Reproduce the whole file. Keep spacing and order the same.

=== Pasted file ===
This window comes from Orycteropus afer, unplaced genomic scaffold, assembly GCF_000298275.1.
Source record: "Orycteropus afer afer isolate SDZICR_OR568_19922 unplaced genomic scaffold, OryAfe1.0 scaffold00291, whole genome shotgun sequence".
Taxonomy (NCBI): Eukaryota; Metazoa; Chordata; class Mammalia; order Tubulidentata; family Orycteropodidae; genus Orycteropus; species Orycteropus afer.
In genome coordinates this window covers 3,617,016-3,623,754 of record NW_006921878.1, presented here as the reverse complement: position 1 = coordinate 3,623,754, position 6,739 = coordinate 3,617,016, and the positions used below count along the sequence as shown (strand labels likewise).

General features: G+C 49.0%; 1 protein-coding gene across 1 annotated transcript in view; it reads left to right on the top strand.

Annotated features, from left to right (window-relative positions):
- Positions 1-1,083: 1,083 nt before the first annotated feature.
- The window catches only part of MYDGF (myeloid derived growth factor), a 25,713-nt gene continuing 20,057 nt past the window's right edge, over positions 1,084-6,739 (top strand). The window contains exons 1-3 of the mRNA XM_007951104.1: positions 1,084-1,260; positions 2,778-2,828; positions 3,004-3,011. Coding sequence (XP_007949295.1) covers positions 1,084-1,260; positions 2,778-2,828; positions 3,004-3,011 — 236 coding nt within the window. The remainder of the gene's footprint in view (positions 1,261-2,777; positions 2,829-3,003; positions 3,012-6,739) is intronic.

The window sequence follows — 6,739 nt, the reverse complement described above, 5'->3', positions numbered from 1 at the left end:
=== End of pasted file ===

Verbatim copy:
This window comes from Orycteropus afer, unplaced genomic scaffold, assembly GCF_000298275.1.
Source record: "Orycteropus afer afer isolate SDZICR_OR568_19922 unplaced genomic scaffold, OryAfe1.0 scaffold00291, whole genome shotgun sequence".
Taxonomy (NCBI): Eukaryota; Metazoa; Chordata; class Mammalia; order Tubulidentata; family Orycteropodidae; genus Orycteropus; species Orycteropus afer.
In genome coordinates this window covers 3,617,016-3,623,754 of record NW_006921878.1, presented here as the reverse complement: position 1 = coordinate 3,623,754, position 6,739 = coordinate 3,617,016, and the positions used below count along the sequence as shown (strand labels likewise).

General features: G+C 49.0%; 1 protein-coding gene across 1 annotated transcript in view; it reads left to right on the top strand.

Annotated features, from left to right (window-relative positions):
- Positions 1-1,083: 1,083 nt before the first annotated feature.
- The window catches only part of MYDGF (myeloid derived growth factor), a 25,713-nt gene continuing 20,057 nt past the window's right edge, over positions 1,084-6,739 (top strand). The window contains exons 1-3 of the mRNA XM_007951104.1: positions 1,084-1,260; positions 2,778-2,828; positions 3,004-3,011. Coding sequence (XP_007949295.1) covers positions 1,084-1,260; positions 2,778-2,828; positions 3,004-3,011 — 236 coding nt within the window. The remainder of the gene's footprint in view (positions 1,261-2,777; positions 2,829-3,003; positions 3,012-6,739) is intronic.

The window sequence follows — 6,739 nt, the reverse complement described above, 5'->3', positions numbered from 1 at the left end: